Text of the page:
Pollinators Get a Boost from CDFA

Pollinators Get a Boost in Santa Barbara Thanks to CDFA Funds

By Community Environmental Council

Recently, the California Department of Food and Agriculture (CDFA) awarded a nearly $2 million grant through its Pollinator Habitat Program to the Cachuma Resource Conservation District and its partners (Community Environmental Council, Santa Barbara Botanical Garden, and Ventura County Resource Conservation District), to boost pollinator habitat on agricultural lands along California’s Central Coast.

California produces more than one-third of the nation’s vegetables and two-thirds of the nation’s fruit and nuts, of which an estimated $11.7 billion are dependent on pollinators. Unfortunately, due to habitat destruction, pesticides, disease, and climate change, pollinator populations have dramatically declined. The loss of pollinators in California affects both agricultural and natural ecosystems.

The CDFA Pollinator Habitat Program administers funding to established and experienced organizations to work directly with farmers and ranchers to install habitat and implement management practices that support pollinators. The program is aligned with the suite of Climate Smart Agriculture incentive programs administered by CDFA’s Office of Environmental Farming and Innovation.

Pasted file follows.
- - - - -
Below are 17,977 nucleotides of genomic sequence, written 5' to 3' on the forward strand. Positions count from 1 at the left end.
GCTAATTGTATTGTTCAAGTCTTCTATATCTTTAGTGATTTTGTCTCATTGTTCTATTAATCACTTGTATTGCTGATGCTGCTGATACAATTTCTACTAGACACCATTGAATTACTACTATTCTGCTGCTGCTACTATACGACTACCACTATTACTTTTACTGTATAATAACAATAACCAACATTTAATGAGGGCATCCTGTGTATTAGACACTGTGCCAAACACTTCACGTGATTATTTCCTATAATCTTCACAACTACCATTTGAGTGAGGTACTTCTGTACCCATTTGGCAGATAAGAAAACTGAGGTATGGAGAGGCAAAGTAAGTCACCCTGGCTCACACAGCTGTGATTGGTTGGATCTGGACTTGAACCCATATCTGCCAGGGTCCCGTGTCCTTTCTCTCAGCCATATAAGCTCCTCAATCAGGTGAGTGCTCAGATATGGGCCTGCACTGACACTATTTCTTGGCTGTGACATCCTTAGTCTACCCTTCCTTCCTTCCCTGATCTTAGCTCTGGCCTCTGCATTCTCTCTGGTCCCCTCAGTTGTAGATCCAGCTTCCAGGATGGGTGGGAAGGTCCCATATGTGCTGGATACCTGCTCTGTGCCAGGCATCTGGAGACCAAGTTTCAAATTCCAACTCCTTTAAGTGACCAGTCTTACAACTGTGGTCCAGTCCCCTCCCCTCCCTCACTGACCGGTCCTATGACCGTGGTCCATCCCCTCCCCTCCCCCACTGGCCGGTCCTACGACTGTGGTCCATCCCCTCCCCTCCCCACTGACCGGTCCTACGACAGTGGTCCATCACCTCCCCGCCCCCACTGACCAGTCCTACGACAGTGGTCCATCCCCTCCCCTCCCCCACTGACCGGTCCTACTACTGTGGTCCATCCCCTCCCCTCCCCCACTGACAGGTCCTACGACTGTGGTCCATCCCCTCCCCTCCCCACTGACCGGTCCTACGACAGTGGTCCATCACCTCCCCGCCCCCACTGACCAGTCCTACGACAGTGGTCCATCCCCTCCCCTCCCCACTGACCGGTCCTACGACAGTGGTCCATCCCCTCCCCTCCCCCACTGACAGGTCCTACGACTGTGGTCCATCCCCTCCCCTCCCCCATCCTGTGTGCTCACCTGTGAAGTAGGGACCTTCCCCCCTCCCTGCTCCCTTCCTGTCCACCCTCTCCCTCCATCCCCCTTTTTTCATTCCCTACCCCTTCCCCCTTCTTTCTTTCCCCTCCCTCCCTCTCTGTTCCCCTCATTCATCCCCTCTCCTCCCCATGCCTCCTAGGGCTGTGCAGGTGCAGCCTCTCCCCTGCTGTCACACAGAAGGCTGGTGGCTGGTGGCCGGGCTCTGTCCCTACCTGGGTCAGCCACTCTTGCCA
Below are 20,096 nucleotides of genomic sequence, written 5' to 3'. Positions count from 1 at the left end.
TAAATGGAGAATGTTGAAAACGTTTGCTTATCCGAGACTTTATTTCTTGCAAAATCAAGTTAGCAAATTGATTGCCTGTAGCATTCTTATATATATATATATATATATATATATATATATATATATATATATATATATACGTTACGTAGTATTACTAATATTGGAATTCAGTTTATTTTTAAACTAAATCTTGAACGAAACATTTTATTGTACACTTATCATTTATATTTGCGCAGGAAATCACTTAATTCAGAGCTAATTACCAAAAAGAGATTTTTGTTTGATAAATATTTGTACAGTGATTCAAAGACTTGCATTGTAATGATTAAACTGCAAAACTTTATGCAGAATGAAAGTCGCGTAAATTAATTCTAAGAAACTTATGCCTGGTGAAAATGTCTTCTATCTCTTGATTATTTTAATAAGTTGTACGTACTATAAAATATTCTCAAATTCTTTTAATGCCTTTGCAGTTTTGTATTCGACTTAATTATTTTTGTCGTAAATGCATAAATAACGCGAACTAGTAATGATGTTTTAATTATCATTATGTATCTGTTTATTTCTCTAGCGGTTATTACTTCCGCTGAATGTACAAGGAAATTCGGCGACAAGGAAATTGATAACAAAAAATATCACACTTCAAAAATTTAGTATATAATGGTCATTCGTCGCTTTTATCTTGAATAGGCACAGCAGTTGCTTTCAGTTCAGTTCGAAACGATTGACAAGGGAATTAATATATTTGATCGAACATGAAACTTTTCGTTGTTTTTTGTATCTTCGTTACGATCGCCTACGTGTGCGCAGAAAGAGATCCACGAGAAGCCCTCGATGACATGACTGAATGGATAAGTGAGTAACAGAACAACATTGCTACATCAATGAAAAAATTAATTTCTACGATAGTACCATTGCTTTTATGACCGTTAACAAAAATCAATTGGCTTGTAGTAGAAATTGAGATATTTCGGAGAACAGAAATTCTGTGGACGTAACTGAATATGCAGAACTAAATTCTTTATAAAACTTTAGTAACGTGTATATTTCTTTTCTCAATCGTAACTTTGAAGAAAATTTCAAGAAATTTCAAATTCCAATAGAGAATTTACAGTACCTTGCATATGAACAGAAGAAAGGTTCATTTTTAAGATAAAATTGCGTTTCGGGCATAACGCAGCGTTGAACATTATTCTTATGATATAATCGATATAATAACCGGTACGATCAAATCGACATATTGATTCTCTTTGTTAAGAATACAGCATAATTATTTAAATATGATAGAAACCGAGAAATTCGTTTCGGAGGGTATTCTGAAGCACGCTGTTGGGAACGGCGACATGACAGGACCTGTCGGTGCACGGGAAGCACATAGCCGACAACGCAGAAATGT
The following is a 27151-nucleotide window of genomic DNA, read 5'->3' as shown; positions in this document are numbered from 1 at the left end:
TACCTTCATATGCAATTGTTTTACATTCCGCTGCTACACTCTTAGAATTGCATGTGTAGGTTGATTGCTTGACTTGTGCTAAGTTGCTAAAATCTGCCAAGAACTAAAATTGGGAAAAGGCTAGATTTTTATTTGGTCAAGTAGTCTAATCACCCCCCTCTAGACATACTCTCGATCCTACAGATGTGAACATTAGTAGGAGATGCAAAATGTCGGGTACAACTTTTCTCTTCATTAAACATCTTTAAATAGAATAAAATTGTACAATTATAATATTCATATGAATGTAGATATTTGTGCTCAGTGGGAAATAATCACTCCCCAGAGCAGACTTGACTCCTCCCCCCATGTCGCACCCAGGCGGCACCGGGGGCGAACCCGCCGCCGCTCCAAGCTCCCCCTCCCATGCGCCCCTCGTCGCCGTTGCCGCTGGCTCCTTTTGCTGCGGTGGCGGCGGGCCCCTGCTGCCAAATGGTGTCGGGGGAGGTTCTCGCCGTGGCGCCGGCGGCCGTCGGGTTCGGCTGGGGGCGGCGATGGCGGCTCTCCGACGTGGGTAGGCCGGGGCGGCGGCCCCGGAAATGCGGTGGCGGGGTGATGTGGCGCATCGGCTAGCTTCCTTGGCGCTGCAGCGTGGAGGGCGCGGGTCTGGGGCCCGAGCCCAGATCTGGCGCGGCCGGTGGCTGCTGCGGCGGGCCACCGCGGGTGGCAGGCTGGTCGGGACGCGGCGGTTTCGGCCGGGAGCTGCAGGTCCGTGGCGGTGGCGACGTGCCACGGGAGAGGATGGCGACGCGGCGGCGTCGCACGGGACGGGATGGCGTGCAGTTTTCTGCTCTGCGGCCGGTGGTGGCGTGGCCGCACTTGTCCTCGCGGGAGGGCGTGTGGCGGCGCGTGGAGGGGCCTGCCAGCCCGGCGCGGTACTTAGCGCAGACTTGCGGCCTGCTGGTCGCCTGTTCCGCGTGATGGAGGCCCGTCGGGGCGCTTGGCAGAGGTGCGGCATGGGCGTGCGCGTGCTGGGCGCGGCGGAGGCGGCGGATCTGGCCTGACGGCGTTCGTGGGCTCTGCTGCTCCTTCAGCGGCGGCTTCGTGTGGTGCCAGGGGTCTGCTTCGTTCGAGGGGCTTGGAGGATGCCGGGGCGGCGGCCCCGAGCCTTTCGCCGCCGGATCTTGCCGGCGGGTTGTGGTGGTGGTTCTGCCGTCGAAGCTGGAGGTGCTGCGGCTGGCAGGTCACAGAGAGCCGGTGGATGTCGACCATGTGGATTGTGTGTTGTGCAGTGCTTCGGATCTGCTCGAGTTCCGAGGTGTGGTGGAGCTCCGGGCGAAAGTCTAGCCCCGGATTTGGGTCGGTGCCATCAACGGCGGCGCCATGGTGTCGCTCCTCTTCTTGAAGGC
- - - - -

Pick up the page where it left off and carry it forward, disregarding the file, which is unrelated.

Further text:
“Santa Barbara and Ventura Counties are heavily agricultural communities, producing a diverse array of crops that compose a significant portion of the region’s GDP,” said Doug Kern, Executive Director of the Gaviota Coast Conservancy. “These crops rely on healthy pollinator populations to thrive and in recent years these populations have been steadily declining. This funding will mark a critical step in mitigating the effects of this decline by directly supporting pollinator habitat installation.”

The program’s primary objective is to support pollinators through provision of floral resources, host plants and other elements of suitable habitat. Projects funded through the PHP are expected to have additional benefits to California’s biodiversity and agricultural production. Projects will support integrated pest management, support beneficial species (beyond pollinators), enhance carbon sequestration and improve soil health among other co-benefits.

In collaboration with the project partners, the Community Environmental Council is working to identify eligible farms and ranches in the region, and provide technical assistance. Applications are currently open for farmers and ranchers who wish to apply for up to $200,000 to plant and maintain pollinator habitats, such as hedgerows, cover crops or riparian forest buffers. The application is here: cec.pub/pollinatorapp

“This project aligns with CEC’s broader climate resilience and climate-smart agriculture initiatives that aim to reverse the compounding effects of climate change, such as extended drought, extreme heat, and flood,” said Em Johnson, CEC’s Director of Climate Resilience.“To build true community-wide resilience, CEC is pioneering climate adaptation and resilience efforts that are rooted in equity and catalyzed by place-based innovation, elevating solutions that are community-led, ready to activate, and intersectional, supporting a broad range of community needs.”

To learn more about this work, visit www.cdfa.ca.gov/oefi/php/

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